January 23 – 25, 2014
By Shannon Boerner
Stepping out on Friday into a rainy, Portland-esque night, we made our way down to the Sydney Opera House for a once-in-a-lifetime experience. Dressed in our very best after explicit instructions to "scrub up," we climbed the stairs to the entry under the tiled sails.
|Before the performance. Photo set features one of many "selfies" we have taken on this trip.|
We saw Black Diggers, a production meant to commemorate the 100-year anniversary of the start of WWI and reclaim the relatively forgotten contributions of Indigenous Australian ANZACS. The play was extremely intense, especially because many of us were in the third row, close enough to feel every tensed muscle and see each tear shed by the actors. I was on the verge of tears for the entire 90-minute show. The play explained how Aboriginal soldiers in a sense became “Australians,” in that they were not marginalized because of the color of their skin and they gained freedoms they were denied as civilians. These soldiers became mates with their white counterparts.
After the war, most Indigenous ANZACS found that even though they had returned home as changed men, nothing had really changed. They had grown, their brothers in arms had grown, but the world had not. There was one monologue that really got to me. The man, enraged and disappointed, expressed how he had fought for country and for those four years, the color of his skin did not affect his social standing. But the second he stepped off the boat, Australian society painted prejudice right back on him. He felt as if he had won something over there and lost something back here in Australia.
|A picture of the stage - words were written in white paint on the walls to establish the setting.|
Most audience members were Australian and probably have deep-seated understanding of the tensions and issues between Indigenous and non-Indigenous Australians from 1788 and continuing today. As newcomers to Australia, we have learned the historical background of colonization, but it was only on Thursday that we had really been exposed to some of the Indigenous perspectives. Our guest lecturer on Thursday is an Indigenous Australian academic. She taught us more about the varying Aboriginal Australian cultures and also the issues that many contemporary Indigenous Australians face. Having been in feminist theory courses at L&C and recognizing the power and validity of each person's experience, I appreciated her coming to class to tell us about her life experiences and research.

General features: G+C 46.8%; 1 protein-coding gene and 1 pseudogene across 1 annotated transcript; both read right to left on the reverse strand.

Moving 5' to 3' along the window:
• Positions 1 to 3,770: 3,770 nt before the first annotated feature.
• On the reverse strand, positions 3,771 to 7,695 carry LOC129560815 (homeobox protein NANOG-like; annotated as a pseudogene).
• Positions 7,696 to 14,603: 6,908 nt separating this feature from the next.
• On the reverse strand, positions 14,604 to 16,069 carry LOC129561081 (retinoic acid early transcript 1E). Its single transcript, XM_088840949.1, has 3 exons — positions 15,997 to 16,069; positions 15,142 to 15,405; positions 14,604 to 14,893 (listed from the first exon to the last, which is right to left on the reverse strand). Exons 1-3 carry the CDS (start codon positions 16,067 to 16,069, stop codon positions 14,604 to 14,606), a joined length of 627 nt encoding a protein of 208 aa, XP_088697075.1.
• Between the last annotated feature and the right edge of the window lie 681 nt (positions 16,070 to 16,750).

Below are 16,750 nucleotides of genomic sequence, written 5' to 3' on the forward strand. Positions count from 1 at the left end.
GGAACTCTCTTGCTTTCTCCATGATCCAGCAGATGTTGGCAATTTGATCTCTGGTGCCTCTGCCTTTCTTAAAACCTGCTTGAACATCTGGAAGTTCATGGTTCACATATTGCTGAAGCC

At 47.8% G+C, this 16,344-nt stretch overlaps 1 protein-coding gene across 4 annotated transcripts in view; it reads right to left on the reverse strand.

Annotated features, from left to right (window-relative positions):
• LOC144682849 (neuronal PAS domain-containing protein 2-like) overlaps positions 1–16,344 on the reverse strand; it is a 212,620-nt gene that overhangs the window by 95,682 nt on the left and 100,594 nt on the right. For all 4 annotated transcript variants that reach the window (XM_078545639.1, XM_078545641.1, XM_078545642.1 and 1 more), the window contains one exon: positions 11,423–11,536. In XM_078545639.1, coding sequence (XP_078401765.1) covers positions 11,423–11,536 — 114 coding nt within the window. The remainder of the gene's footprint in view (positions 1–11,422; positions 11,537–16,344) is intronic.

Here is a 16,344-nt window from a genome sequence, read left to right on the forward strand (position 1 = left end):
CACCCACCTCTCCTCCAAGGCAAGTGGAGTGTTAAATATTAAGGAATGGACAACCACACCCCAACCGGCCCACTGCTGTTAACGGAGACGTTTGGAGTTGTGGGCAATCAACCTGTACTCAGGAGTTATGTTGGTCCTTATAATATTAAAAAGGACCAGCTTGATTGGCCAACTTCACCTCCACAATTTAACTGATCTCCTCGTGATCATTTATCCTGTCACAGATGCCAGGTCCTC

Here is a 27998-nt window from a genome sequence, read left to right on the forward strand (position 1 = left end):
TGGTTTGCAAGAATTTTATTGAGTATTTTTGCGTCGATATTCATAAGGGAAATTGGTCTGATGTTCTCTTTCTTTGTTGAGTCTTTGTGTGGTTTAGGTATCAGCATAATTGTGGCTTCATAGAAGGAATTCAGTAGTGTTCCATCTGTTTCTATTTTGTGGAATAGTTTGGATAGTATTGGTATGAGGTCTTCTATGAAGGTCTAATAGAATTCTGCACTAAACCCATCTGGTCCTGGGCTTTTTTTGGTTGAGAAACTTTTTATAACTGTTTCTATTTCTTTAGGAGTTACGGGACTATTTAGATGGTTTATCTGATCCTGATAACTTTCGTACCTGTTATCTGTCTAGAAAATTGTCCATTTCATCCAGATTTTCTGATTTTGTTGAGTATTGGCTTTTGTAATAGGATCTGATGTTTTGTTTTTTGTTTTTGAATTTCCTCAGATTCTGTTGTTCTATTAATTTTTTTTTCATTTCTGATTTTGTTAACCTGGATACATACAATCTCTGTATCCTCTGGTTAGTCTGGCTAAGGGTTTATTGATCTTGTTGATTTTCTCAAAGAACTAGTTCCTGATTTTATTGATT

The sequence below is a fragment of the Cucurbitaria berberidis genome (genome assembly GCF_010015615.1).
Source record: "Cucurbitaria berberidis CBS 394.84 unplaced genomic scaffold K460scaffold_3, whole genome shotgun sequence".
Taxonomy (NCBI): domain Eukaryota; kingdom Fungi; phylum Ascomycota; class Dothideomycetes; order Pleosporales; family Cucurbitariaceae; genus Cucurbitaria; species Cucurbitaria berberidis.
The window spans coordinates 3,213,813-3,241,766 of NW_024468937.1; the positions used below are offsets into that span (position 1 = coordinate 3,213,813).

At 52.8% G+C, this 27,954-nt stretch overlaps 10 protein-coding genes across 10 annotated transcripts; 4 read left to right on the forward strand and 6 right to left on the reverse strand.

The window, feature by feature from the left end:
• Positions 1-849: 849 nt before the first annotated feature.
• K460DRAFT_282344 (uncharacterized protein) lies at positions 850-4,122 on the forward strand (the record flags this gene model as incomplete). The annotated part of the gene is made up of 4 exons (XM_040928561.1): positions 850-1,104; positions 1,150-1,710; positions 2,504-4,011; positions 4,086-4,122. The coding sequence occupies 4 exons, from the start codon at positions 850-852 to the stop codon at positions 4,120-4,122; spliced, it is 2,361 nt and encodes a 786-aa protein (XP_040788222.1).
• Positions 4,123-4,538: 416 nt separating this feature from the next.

I honestly cannot understand how Aboriginal Australians have been treated so horribly. True, we are in a different time and therefore able to reflect on the past with the bias of hindsight, but once you can see how many people continue to be affected by colonization (displacement, marginalization, erasure of culture and history and so on…) how could anyone deny these problems? Not that we don’t have similar issues in the United States, but for some reason they seem far more pronounced here. It is possible that my status as an outsider, coming to this culture from a different one, has allowed me to notice it more clearly.
I am becoming increasingly interested in the dynamics of the colonization of Australia. This week we took a Dreaming Tour of The Rocks suburb, during which our tour guide shared cultural knowledge. He showed us many places that are spiritually significant to the Gadigal people and are now part of the big, modern city, like the land where the Opera House sits, for example.
Fast-forward to Saturday night and we were off to see a different production. This production was not part of the L&C program and a bit more American than one might expect: my favorite hometown band, Grouplove, was playing at Metro Theatre on George Street. I've seen the band a handful of times before, but the Sydney crowd was more lively and energetic than any other crowd. Ending up in the second row, I had what I would consider to be one of the best nights ever. I never thought that it would take flying across the world to get the opportunity to sing along with the band, interact with the members, hold crowd-surfing drummers and singers, and get a set list.
Today, Sunday, is Australia Day, the national holiday. The city is buzzing with activity including Aboriginal festivals, ferry racing, and live music performances. I’m off to explore the city and find the best fireworks! Best wishes from the 'land down unda!'
Note from the editor: Shannon is also keeping a personal blog. Check it out!